I took me a long time to persuade Joe to watch the Manila fight. I was amazed when I heard he'd never seen it since the day he stepped out of the ring.
It's said that history is written by the winners, not the losers. But with this film you flip that paradigm.
It's true. We all know that Muhammed Ali over the course of three fights with Joe Frazier, technically, came out the winner. He lost the first one. He won the second one in rather controversial circumstances, and then won the third in even more controversial circumstances. So telling Joe Frazier's story from his point of view was, as you say in America, a no-brainer.
When we first approached him with the idea, we didn't really know what Joe was up to. So I went to Philly and spent some time hanging out with him. The first time I met him I was pretty nervous. He's an extraordinary character. At times he was infuriating to film. But those are often the best characters. He's an iconic figure, a good, old fashioned, stand up American kind of hero.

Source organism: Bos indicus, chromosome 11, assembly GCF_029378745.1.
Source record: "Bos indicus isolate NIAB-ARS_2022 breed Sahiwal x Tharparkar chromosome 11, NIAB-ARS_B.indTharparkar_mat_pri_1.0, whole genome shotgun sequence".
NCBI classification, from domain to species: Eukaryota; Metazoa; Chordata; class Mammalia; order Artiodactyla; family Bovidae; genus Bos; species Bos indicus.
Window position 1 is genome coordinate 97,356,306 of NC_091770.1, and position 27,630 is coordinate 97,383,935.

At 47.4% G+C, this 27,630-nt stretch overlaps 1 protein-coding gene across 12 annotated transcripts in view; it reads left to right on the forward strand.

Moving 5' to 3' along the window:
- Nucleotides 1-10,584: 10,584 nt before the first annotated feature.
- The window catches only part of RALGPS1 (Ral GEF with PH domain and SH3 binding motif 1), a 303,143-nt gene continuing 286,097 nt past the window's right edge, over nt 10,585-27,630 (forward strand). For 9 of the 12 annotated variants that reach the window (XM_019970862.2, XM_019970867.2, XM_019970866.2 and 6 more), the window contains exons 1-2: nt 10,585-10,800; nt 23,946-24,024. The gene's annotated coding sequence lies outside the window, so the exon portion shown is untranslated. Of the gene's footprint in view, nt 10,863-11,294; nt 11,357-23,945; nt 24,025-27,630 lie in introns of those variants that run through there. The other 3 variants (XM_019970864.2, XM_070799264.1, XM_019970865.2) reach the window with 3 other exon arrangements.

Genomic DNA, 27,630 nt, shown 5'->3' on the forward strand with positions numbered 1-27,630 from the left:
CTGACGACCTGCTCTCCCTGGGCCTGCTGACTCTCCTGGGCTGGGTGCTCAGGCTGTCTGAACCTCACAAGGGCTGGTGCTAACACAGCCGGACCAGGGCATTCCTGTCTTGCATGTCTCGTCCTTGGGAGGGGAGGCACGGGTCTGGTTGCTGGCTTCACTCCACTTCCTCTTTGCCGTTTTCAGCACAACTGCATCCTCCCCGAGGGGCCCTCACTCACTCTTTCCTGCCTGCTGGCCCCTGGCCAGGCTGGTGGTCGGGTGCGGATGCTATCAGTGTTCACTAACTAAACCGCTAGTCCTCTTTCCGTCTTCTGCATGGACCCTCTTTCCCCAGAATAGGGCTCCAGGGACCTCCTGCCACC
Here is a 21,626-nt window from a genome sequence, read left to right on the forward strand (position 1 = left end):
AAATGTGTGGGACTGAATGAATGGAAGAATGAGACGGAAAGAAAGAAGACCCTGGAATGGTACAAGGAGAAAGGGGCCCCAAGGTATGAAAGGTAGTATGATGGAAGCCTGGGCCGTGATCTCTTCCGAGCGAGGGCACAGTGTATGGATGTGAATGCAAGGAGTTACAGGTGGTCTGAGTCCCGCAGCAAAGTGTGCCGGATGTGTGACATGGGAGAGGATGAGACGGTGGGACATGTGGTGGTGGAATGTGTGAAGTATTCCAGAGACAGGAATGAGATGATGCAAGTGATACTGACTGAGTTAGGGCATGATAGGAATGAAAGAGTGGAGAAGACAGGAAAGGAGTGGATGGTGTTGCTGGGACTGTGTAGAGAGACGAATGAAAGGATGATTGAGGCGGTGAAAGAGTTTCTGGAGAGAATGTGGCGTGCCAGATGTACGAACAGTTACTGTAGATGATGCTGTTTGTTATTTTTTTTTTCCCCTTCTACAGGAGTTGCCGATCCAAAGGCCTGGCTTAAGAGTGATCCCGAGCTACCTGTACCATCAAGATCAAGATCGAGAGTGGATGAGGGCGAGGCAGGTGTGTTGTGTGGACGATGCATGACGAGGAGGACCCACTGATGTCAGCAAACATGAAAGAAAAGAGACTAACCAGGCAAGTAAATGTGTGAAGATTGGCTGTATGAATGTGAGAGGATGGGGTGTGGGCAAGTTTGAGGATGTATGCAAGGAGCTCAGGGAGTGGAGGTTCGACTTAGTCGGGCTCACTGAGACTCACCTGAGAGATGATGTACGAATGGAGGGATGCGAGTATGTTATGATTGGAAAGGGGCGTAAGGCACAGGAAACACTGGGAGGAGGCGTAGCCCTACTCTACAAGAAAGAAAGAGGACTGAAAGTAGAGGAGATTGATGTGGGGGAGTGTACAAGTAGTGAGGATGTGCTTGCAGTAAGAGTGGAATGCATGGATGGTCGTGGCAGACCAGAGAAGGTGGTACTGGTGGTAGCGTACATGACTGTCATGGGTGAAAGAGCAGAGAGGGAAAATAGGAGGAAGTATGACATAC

He shuffled out of the back room of his gym, all resplendent. He likes his suits and hats and he kind of looked like a sort of black Jay Gatsby; just immaculate. And his opening gambit to me was, where have you been? And I said, well, what do you mean? He said, I've been here since 1964. What took you so long? It was a great opening line, because it's true: he has been around that long. I felt slightly embarrassed, but I'm like, well, I'm here now. And over the course of several months we just started filming.
I took me a long time to persuade Joe to watch the Manila fight. I was amazed when I heard he'd never seen it since the day he stepped out of the ring. It took me several months to persuade him, and I'm so glad I did because it adds an extra layer of drama to the film. He doesn't really have to say anything. You just look into his eyes. It's all there.